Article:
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G20 Ministers Vow To Refrain From Currency Warfare

Finance ministers and central-bank governors pose for a family photo during a meeting of G20 finance ministers and central-bank governors at the Manezh Exhibition Center in Moscow on February 16.
Finance ministers and central-bank governors pose for a family photo during a meeting of G20 finance ministers and central-bank governors at the Manezh Exhibition Center in Moscow on February 16.

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Group of 20 (G20) finance ministers have pledged to refrain from devaluing their currencies to gain economic advantage and to crack down on corporate tax avoidance.

A two-day meeting in Moscow ended on February 16 with a joint communique that included a promise that the G20 member states will "refrain from competitive devaluation" and "resist all forms of protectionism and keep our markets open."

There have been concerns governments might move to devalue their currencies to generate economic growth.

However, International Monetary Fund chief Christine Lagarde said that despite a "lot of talk" about a currency war, "we have not seen any such thing as currency war. We have heard currency worries not currency war. We have not seen confrontation but a dialogue, deliberation, discussions and clearly this G20 Moscow meeting has been extremely helpful and productive in that respect."

In their communique, the ministers of the world's 20 leading industrial and developing countries also said they were "determined to develop measures to address base erosion and profit shifting" by multinational companies.

They pledged to do that in coordination with the Organization for Cooperation and Economic Development (OECD), which is preparing an action plan on measures to be taken to combat corporate tax avoidance.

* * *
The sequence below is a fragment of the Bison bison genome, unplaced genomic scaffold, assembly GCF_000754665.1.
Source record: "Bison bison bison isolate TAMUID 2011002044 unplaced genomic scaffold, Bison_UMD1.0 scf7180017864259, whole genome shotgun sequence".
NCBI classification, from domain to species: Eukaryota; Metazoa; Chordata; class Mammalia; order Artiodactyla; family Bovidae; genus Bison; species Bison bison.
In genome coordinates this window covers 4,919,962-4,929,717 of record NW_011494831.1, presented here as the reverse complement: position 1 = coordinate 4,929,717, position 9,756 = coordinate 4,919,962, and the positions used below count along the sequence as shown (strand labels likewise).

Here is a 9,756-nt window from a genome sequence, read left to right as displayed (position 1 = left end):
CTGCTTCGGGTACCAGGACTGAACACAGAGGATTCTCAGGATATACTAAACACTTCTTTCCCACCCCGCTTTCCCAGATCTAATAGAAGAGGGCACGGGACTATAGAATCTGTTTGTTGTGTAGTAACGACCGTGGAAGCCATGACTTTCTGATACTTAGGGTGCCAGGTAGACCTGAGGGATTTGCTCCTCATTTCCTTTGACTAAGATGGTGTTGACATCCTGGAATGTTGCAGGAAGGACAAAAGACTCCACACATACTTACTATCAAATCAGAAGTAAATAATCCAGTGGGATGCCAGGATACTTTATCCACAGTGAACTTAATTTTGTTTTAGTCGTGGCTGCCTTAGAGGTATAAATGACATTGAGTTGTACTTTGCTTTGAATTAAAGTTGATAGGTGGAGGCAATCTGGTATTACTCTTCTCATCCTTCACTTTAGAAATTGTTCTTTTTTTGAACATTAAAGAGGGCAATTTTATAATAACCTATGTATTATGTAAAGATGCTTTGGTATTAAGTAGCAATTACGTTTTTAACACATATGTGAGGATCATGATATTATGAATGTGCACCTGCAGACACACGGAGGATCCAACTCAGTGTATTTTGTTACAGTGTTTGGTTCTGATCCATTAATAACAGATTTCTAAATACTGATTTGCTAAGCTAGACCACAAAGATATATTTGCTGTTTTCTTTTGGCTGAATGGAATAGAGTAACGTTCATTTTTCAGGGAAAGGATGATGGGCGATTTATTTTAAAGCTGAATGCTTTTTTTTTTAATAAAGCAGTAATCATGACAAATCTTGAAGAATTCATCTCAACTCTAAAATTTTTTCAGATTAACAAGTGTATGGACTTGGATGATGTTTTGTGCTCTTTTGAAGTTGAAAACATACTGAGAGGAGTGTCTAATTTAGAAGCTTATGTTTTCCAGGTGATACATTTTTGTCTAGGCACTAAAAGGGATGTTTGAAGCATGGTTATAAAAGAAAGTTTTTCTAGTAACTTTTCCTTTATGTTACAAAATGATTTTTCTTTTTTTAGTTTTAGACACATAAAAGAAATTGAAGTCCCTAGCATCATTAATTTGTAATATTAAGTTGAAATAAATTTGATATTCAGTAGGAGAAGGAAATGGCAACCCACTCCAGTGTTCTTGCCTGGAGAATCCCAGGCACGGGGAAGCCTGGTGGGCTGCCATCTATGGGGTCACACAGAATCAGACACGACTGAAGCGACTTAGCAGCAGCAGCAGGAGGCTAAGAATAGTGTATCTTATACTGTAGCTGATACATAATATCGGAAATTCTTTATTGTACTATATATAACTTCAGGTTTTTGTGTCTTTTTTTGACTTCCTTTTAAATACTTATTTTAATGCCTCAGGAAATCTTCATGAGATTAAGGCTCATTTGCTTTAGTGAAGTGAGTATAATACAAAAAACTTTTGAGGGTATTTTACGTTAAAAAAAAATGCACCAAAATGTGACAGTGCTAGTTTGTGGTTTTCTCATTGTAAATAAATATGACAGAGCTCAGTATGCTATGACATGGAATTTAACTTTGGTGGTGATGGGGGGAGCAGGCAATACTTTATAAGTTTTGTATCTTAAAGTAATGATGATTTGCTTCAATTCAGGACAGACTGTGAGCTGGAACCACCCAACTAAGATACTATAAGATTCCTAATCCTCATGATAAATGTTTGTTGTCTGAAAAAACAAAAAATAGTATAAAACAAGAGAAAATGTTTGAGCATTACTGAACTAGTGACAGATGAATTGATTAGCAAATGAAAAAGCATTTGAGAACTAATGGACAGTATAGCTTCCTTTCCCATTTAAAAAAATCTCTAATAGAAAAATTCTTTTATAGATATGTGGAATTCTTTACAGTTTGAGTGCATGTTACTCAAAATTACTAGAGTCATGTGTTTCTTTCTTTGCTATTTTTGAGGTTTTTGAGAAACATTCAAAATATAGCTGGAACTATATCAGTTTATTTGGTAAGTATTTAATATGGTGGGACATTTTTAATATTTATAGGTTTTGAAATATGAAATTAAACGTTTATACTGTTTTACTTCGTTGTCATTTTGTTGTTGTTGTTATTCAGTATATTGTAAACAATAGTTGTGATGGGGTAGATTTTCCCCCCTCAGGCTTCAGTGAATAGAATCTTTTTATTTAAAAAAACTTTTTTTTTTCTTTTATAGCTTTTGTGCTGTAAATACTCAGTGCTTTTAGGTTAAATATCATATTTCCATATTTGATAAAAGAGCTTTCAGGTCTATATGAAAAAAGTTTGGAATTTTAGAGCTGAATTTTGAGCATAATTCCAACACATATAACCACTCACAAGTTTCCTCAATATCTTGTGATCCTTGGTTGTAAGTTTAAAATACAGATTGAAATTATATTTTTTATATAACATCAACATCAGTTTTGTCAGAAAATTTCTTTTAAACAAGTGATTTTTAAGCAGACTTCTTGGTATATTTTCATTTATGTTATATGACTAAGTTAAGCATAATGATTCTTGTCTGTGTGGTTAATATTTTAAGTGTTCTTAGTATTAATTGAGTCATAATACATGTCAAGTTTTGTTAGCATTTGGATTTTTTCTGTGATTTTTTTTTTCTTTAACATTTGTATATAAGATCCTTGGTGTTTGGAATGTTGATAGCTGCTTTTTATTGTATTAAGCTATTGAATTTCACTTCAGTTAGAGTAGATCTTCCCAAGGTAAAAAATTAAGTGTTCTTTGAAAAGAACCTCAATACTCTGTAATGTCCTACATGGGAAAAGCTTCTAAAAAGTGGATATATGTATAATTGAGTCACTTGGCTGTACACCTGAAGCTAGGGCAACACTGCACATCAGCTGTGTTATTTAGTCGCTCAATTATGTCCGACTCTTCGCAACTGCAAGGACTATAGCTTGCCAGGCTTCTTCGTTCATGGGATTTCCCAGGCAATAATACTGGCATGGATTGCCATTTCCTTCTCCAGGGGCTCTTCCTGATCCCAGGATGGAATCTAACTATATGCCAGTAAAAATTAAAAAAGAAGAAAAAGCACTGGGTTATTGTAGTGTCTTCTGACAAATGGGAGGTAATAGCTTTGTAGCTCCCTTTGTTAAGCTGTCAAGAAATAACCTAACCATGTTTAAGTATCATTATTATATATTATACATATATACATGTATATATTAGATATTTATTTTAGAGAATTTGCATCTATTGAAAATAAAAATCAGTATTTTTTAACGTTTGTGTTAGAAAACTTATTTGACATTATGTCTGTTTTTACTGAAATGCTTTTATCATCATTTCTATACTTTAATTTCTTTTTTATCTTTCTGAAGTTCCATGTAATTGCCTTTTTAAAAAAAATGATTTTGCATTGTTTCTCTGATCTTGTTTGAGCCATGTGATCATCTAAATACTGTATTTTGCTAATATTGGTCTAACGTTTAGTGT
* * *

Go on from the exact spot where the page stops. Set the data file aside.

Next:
Britain, France, and Germany were the main movers behind the drive, which comes as cash-strapped governments try to find ways to inject new funds into their budgets.

Addressing a press conference on the sidelines of the G20 meeting earlier in the day, British Chancellor of the Exchequer George Osborne said international action was needed to crack down on companies that transfer profits from their home country to another in order to pay lower taxes.

"Now, we all want international businesses located in our countries and doing business in our countries, and employing people in our countries, and certainly Britain wants to have one of the most competitive tax systems in the world," Osborne said.

"But we do want businesses to pay the taxes that we set in our countries. And that cannot be achieved by one country alone."

The OECD's action plan is to be submitted to a G20 meeting in July.

In a statement, OECD Secretary-General Angel Gurria said, "As governments and their citizens are struggling to make ends meet, it is critical that all taxpayers -- private and corporate -- pay their fair amount of taxes."

The G20 includes both the world's leading and emerging economies, accounting for 90 percent of the world economy.

The G20 meeting is being hosted by Russia for the first time as it holds the presidency of the grouping.

With reporting by AFP and AP

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